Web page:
Church Executive with banner ads like the one pictured to the leftshould bother you) in an article titled: Challenge to clergy tax break clears hurdle. The gist is that a group called the Freedom From Religion Foundation is suing to overturn clerical tax breaks because they are not available to the general populace.
The plaintiffs contend that the law violates the First Amendment ban on establishing religion and the Fifth Amendment guaranteeing equal protection under the law. A press release called it “pure discrimination” for the government to give tax privileges to clergy that are denied to atheist leaders.
That is absolutely true.Our tax code does indeed discriminate in favor of religious employees based solely on religion. Caesar even has a bunch of special information on his website and a handy dandy handbook aimed at religious employees and employers.
I especially liked this part...
The ministerial exemption has faced legal challenge before, notably in 1996 when the IRS ordered Purpose Driven Life author Rick Warren to pay taxes on part of the nearly $80,000 he claimed as a housing allowance as pastor of Saddleback Church in Lake Forest, Calif.
Over $6500 a month in just housing allowance. I know Southern California is pretty expensive but wow. The Son of Man had no place to lay His head but Rick certainly does and he gets a tax benefit to boot. I wonder if the average parishioner at Saddleback knows how much compensation Rick receives or if it is buried in a pool of staff salaries. Anyway, here is the church telling Caesar "we demand our tax breaks!".
On the other hand we have a group of clergy doing a little bit of civil disobedience by promoting their favorite candidate from the pulpit: Pastors pledge to defy IRS, preach politics from pulpit ahead of election. Notice that they are not simply speaking on politically charged issues but are actually endorsing specific candidates.
More than 1,000 pastors are planning to challenge the IRS next month by deliberately preaching politics ahead of the presidential election despite a federal ban on endorsements from the pulpit.
The defiant move, they hope, will prompt the IRS to enforce a 1954 tax code amendment that prohibits tax-exempt organizations, such as churches, from making political endorsements. Alliance Defending Freedom, which is holding the October summit, said it wants the IRS to press the matter so it can be decided in court. The group believes the law violates the First Amendment by “muzzling” preachers.
“The purpose is to make sure that the pastor -- and not the IRS -- decides what is said from the pulpit,” Erik Stanley, senior legal counsel for the group, told FoxNews.com. “It is a head-on constitutional challenge.”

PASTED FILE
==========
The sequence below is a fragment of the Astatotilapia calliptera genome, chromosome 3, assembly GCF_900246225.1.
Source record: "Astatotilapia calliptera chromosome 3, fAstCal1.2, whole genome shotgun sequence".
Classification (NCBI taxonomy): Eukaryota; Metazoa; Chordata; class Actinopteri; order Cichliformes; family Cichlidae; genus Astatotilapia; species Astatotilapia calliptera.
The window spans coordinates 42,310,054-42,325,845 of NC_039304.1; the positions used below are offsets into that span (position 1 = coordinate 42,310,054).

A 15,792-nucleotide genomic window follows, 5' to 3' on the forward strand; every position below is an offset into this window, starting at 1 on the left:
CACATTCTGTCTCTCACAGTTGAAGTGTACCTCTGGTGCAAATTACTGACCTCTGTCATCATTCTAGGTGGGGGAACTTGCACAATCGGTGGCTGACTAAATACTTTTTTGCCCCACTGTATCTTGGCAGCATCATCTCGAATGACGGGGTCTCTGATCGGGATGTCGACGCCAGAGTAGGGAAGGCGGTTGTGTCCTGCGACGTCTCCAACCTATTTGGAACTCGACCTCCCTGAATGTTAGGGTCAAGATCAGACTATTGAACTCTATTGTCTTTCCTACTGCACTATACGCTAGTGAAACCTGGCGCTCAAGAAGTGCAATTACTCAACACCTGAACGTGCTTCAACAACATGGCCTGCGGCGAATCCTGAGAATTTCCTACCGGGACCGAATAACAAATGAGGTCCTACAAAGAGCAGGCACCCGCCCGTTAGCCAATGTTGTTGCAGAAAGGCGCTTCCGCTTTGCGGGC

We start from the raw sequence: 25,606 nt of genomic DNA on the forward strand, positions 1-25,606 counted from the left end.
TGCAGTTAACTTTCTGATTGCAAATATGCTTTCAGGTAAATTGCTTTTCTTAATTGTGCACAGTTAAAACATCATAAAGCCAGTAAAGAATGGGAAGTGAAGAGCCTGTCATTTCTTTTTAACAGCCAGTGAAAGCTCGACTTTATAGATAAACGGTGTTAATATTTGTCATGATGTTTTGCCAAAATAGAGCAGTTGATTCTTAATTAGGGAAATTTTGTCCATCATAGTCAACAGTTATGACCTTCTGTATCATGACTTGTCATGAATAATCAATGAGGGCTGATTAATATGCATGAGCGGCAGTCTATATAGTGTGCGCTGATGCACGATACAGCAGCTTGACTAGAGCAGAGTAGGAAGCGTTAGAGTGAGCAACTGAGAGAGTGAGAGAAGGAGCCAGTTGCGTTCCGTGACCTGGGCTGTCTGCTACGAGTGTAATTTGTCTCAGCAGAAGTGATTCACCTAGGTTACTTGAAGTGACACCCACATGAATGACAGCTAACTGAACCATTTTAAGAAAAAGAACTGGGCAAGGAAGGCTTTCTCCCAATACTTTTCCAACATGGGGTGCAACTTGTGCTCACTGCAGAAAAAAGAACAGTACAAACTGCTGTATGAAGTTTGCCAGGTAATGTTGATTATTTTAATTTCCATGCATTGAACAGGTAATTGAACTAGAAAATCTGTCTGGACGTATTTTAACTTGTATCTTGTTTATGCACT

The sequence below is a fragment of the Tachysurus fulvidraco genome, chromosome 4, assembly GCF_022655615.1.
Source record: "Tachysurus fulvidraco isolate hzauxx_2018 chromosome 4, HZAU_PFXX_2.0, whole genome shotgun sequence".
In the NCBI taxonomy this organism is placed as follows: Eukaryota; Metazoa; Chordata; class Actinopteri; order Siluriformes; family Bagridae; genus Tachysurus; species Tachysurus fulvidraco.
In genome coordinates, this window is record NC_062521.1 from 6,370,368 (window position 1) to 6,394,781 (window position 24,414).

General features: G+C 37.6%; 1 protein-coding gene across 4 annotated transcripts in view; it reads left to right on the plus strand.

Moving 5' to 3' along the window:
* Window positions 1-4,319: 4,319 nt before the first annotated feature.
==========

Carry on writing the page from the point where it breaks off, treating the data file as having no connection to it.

Stanley said pastors attending the Oct. 7 “Pulpit Freedom Sunday” will “preach sermons that will talk about the candidates running for office” and then “make a specific recommendation.” The sermons will be recorded and sent to the IRS.
Well that makes sense, the number one thing people in the church need to receive when they gather as the church is
Do you see the problem here? On the one hand we fight tooth and nail to protect the special tax treatment the church receives from Caesar but on the other hand get all outraged when Caesar places conditions on our special tax treatment. Yet we wonder why those outside of the church think that Christianity is all about money.
I am all for people paying as little in taxes as legally allowed and likewise in favor of reducing the total tax burden on the entire country while drastically reducing the amount of spending. That has little to do with this. These tax breaks are nothing less than a partnership between Caesar and the church. Caesar gives us tax breaks and in return we provide some services that benefit society like weddings and funerals. If the church is going to demand special favors from Caesar the church is going to have to play by Caesar's rules. We seem to forget that the government of the United States is not a branch of the church but more akin to Caesar as a secular ruling authority that we are to render to and submit to. I would be in favor of eliminating the tax breaks religious groups get and the tax breaks individuals get for donating to religious groups.
More importantly shouldn't we be spending our time and effort on spreading the Gospel and aiding the poor, not going to court to protect Rick Warren's $80,000 a year housing allowance and the "right" on clergy to tell their flock who they should vote for? I don't begrudge Rick his $80,000 per year in living expenses even if it does seem a bit excessive to me. I do have grave concerns that we expend so much time, effort and money on things that have nothing to with the mission of the church.